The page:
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Member Spotlight: Lulu Moonwood Murakami

Welcome to Art Dolls Only's Member SPOTLIGHT! ADO shares an article focusing on it's members on the 5th, 10th, 15th, 20th, 25th and 30th of each month! (February's 30th installment will share on the 28th)

Today's member spotlight is Lulu Moonwood Murakami. Lulu is from Portland, Oregon.

What kind of Art Dolls do you create? What is your primary medium?  

I’m currently making two types of dolls – cloth and clay dolls that have a sculpted paper clay face, and hand-painted canvas face dolls.  Both types are mixed media, in that I use paint, pencils, clay, fabric and notions, and sometimes collage or assemblage.

cloth and clay doll

painted canvas face dolls

  • How long have you been a doll maker? How did you get your start in doll making?  

Oh la la… I’ve been making dolls off and on for about 35 years!  I wasn’t all that good at sewing clothes, but I wanted to do it myself anyway.  The dolls were an outgrowth of that – that and my dream of being a toymaker one day!

Where did you learn to make dolls?  

On my own at first, then using patterns, then making up my own patterns again.  I learned about paper clay from “Gritty Jane” DesRosier of Cloth and Clay Dolls.

Share a little about your first doll.

 I made my first doll when I was a teenager, as a gift for my mom.  She called him Giovanni.  He has an embroidered face and colors that were predominant in our living room at the time (yes, very colorful!).  I made up the pattern myself for this very long-legged, tall doll.  I think he’s just over 3 feet tall!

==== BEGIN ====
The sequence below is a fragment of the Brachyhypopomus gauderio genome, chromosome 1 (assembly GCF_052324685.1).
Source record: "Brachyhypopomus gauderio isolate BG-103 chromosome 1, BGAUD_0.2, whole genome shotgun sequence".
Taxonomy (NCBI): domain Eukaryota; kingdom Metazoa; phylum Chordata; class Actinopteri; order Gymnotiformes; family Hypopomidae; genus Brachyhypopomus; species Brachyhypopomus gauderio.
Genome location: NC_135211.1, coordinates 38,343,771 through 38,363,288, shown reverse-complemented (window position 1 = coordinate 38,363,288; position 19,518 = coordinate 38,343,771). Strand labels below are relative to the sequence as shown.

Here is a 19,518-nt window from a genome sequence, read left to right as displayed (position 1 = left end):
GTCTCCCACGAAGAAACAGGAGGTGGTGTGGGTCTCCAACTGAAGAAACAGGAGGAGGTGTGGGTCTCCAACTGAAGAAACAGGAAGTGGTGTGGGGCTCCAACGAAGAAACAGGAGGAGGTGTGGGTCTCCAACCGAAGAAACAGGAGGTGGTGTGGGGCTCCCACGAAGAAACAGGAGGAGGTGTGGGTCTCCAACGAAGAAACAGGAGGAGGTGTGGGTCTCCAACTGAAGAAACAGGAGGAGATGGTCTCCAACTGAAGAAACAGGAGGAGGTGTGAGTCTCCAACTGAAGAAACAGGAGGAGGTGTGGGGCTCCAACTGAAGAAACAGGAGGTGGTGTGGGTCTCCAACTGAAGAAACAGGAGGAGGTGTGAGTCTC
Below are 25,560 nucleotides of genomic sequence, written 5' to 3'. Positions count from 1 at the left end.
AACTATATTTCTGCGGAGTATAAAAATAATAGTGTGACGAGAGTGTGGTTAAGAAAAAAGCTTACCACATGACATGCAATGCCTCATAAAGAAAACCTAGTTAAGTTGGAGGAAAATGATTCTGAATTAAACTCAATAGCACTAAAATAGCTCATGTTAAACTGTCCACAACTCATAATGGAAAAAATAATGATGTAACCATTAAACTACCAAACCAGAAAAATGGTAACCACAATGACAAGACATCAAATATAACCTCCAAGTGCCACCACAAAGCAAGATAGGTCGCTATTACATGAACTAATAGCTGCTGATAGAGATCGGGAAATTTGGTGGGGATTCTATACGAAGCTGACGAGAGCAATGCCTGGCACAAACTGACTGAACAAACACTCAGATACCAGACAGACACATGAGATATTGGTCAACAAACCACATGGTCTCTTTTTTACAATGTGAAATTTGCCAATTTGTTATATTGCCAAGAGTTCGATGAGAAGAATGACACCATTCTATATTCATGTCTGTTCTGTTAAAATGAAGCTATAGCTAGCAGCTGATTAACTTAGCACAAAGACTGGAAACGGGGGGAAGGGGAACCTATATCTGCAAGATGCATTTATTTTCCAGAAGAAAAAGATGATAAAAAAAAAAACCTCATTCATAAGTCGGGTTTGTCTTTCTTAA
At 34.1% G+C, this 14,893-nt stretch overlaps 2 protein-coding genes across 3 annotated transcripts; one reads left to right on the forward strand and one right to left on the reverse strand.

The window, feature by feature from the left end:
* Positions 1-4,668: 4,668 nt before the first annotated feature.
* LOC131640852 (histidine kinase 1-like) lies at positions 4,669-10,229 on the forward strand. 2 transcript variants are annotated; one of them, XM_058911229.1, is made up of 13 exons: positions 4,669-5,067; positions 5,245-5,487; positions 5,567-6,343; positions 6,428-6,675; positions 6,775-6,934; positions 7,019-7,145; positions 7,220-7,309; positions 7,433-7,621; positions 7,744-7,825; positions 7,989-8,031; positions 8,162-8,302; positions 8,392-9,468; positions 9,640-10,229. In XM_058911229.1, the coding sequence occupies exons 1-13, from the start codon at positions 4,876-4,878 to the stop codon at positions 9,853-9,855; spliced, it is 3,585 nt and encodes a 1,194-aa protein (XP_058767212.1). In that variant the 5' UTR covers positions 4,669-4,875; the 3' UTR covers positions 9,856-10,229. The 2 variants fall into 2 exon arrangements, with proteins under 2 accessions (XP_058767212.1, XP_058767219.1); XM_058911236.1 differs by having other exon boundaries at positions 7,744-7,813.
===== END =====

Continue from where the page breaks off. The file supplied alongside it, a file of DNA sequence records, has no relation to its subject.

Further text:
How has your practice changed over time?  

Other than the addition of paper clay to sculpt the heads, the practice itself hasn’t changed much, but my attitude towards my art has changed as I’ve come to better appreciate the value of art dolls – my own as well as those of other artists.

What art do you most identify with? 

 Mixed media folk art, outsider art, funky art quilts.

Do you have a favorite doll that you have made?  

I have several favorite dolls that I can’t bear to part with!

And then there are the dolls that just for whatever reason really touch my heart, and I’ll be really sad to see them go one day.

Oh!  Little Miss Spooky just sold!  I know she is going to a good home, but I will miss her!

Where does your inspiration come from? 

 Ethnic folk wear, whimsical goth people, Dia de los muertos celebrations, Frida Kahlo, colorful and pattern-full contemporary art.

What does your work area look like? 

I have two rooms where I work on my dolls.  First I cut and sew in the textile studio, then I sculpt and paint in the painting studio.

sewing studio insanity

painting studio on a clean day!

  • What memorable responses have you had to your work?  

I’ve gotten a wide range of comments, from “They’re captivating” to “They’re weird, but in a good way!

  • What advice would you give new doll artists?  

Don’t be afraid to think outside the box! 

  • What’s the best piece of advice you’ve been given? 

“Keep going.”

  • Do you have any tips on marketing art dolls?  

Join a doll group; look for venues where doll collectors would shop.

  • What are you currently working on?

 More dolls and paintings of dolls!  I’ve started creating backgrounds for some of my dolls.  I call these “art doll assemblages.”

  • Where can our fans find you on line? 

My website:
My etsy shop:
My facebook page:

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